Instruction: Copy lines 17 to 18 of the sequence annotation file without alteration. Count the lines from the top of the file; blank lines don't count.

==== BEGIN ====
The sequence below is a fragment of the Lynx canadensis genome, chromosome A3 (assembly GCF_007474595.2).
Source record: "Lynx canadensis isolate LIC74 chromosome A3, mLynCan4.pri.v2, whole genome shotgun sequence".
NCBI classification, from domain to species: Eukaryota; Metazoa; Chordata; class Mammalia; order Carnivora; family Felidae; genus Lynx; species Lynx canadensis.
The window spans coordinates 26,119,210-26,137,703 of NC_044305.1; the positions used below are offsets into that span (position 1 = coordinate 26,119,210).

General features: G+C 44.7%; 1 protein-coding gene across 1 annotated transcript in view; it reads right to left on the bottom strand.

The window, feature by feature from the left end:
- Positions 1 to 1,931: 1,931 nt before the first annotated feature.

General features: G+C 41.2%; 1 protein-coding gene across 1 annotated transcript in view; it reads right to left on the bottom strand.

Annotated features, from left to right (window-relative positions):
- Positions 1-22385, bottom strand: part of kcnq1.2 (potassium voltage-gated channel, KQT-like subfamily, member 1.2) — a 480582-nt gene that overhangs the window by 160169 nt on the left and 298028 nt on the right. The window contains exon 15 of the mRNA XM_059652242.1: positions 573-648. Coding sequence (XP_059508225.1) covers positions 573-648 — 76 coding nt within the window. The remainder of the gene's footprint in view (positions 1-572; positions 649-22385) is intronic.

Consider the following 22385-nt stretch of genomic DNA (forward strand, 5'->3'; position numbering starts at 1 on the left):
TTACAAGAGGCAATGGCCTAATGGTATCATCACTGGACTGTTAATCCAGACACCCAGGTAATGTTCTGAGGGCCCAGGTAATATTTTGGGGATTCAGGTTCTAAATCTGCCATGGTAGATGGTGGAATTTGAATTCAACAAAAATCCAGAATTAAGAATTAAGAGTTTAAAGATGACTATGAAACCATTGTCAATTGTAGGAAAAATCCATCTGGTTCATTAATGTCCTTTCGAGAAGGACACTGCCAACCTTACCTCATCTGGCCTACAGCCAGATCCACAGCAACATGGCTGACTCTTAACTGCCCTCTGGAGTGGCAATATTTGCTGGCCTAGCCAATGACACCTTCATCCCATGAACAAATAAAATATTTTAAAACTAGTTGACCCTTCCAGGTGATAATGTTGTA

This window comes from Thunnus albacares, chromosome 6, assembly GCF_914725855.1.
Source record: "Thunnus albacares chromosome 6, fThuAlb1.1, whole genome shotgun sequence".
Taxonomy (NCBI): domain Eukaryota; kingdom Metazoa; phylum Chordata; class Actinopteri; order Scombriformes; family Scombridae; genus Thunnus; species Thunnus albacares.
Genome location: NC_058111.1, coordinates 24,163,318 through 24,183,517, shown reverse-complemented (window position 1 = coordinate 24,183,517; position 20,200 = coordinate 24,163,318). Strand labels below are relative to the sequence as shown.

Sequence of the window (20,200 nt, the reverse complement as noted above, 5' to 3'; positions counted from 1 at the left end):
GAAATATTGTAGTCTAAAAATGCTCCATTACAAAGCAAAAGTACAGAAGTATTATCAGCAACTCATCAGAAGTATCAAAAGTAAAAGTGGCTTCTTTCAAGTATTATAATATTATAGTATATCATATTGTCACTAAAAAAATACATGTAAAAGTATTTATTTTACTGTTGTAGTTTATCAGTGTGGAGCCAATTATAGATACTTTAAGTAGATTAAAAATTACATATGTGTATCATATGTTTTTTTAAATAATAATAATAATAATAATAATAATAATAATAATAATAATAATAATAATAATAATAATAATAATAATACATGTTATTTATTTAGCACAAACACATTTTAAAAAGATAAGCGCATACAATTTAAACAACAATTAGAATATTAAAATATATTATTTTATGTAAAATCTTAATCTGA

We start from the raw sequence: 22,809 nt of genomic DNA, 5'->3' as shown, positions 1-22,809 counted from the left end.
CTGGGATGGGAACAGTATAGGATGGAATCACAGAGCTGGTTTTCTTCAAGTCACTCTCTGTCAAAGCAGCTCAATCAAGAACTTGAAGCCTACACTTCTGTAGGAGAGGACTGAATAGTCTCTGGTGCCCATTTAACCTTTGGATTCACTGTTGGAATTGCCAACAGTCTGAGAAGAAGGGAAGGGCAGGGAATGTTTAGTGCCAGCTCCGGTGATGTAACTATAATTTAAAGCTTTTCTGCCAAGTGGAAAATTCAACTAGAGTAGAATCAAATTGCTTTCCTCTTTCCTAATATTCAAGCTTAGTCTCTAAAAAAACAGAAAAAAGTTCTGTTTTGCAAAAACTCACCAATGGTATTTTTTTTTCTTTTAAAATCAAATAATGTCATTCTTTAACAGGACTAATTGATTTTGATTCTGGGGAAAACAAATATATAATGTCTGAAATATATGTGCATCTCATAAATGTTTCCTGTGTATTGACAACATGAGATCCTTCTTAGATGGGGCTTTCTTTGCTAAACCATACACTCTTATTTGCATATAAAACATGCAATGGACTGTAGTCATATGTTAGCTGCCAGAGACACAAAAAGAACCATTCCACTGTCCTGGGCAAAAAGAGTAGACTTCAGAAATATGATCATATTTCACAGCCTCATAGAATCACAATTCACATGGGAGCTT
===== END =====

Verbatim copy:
Sequence of the window (20,200 nt, the reverse complement as noted above, 5' to 3'; positions counted from 1 at the left end):
GAAATATTGTAGTCTAAAAATGCTCCATTACAAAGCAAAAGTACAGAAGTATTATCAGCAACTCATCAGAAGTATCAAAAGTAAAAGTGGCTTCTTTCAAGTATTATAATATTATAGTATATCATATTGTCACTAAAAAAATACATGTAAAAGTATTTATTTTACTGTTGTAGTTTATCAGTGTGGAGCCAATTATAGATACTTTAAGTAGATTAAAAATTACATATGTGTATCATATGTTTTTTTAAATAATAATAATAATAATAATAATAATAATAATAATAATAATAATAATAATAATAATAATAATAATAATACATGTTATTTATTTAGCACAAACACATTTTAAAAAGATAAGCGCATACAATTTAAACAACAATTAGAATATTAAAATATATTATTTTATGTAAAATCTTAATCTGA